I have settled in. I have my routine down pat. I have become accustom to train and subway ‘etiquette’. I get lost in the organized chaos of the morning and afternoon commute, but I like it. I enjoy being just another body in the sea of people that washes over the city between Monday and Friday. I enjoy being anonymous. For now anyway.
I am sitting at my desk -it’s Friday morning- and I am looking out onto the new city I call home. Today is humid and it has that vibrant feel of thunder in the air -a regular occurrence here- well, more so than Halifax anyway. The top of the CNTower is just barely visible and I wonder if it will be visible at all in the summer time. The heat, humidity, haze and smog are all on their way but I am ready for them! They are, after all, part of the Toronto experience. I remember traveling here as a child, making that family pilgrimage to visit my ‘Upper Canadian’ relatives. I have fond memories of those long drives that seemed to go on and on, but finally, they would come to an end, when there seemed to be no end in sight. Always such a treat, we would get to pack lunches, snacks and drinks of whatever we wished, more so I think for my parents sanity. Anything to keep my brother and I happy on our journey, was the justification of the array of salty and sugary treats I believe. The frequent pee stops, cozying into my seat with coloring books and stories and playing car games like, “The first person to see a blue car wins!”. What did we win, I try and recall? Nothing. There were no prizes. It didn’t matter back then and a prize never crossed my mind. It was just fun and that’s all that mattered.
I remember feeling the humidity hit me in the face as if I had just made a most offensive comment. I remember loving that feeling and wishing it was like that back home. When everyone else ran from it, I embraced it. Even back then, it felt as though I was meant to live here in a way.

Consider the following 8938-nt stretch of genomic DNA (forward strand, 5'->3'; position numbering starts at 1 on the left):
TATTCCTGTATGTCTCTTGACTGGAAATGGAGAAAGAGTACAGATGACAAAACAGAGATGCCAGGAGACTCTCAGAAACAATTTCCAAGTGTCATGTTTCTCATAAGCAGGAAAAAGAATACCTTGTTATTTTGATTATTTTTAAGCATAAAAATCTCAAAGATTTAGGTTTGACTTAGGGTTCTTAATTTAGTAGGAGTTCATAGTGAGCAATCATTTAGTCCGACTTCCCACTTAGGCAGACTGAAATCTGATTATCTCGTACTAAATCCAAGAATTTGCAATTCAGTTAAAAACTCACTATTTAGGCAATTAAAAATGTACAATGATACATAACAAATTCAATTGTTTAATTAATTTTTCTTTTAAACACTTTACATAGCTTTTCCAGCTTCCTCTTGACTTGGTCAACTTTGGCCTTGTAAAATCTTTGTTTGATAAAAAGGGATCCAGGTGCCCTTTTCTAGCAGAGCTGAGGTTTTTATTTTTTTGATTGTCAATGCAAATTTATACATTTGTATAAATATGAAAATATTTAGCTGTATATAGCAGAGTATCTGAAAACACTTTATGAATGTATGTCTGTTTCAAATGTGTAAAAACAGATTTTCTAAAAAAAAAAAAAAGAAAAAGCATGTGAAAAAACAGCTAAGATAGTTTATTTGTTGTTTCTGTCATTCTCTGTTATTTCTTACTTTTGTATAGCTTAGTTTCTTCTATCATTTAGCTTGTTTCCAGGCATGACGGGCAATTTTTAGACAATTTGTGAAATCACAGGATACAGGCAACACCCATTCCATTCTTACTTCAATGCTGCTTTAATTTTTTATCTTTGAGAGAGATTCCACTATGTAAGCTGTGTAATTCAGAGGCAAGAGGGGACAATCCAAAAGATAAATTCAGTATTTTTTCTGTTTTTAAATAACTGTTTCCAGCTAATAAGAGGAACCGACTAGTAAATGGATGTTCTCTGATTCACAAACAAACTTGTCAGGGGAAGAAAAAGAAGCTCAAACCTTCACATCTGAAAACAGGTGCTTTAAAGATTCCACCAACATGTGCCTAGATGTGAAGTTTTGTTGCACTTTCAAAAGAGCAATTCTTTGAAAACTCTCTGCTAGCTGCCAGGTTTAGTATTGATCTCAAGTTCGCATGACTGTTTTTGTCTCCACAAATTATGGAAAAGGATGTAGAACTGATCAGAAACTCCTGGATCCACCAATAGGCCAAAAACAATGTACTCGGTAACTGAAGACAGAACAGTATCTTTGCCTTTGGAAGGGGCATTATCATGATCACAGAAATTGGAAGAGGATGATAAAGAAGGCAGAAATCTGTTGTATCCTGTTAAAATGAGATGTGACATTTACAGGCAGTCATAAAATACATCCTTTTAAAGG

Now, I find myself looking back out onto the city and find that I can no longer see the top of the CNTower, that landmark that makes the Toronto skyline so famous and distinctive. I take a moment to think about how a person has no idea where their life will take them. I think about how there really is no ‘plan’ and that whatever plan you do make can change in a moment.
We were all so innocent when we were young, thinking life was perfect and not needing any reward for ‘winning’. Now, most people look out onto the world with clouded vision, judging eyes, cynical and critical eyes, and look to be rewarded for anything and everything. Growing in a world where “it’s never enough” seems to have become second nature thinking for us. I am learning to go back to childhood ways of thinking now though. I am learning to place more value on things and am pleasantly surprised when I am rewarded for something. I take things for granted less often and enjoy how that makes me feel. I love with all of my heart and try not to be judgmental.
I think people have a hard time dealing with unfamiliar changes and feelings because of how friends, family or society in general has clouded our image of it. I invite you to look at your life right now through those eyes you once had as a child, even for just a moment, and see how truly wonderful it is. What do you see? How do you feel? Invite change, challenge and joy into your life and enjoy it as though you were five years old again.
Embrace change. Love it. Welcome it. Learn from it.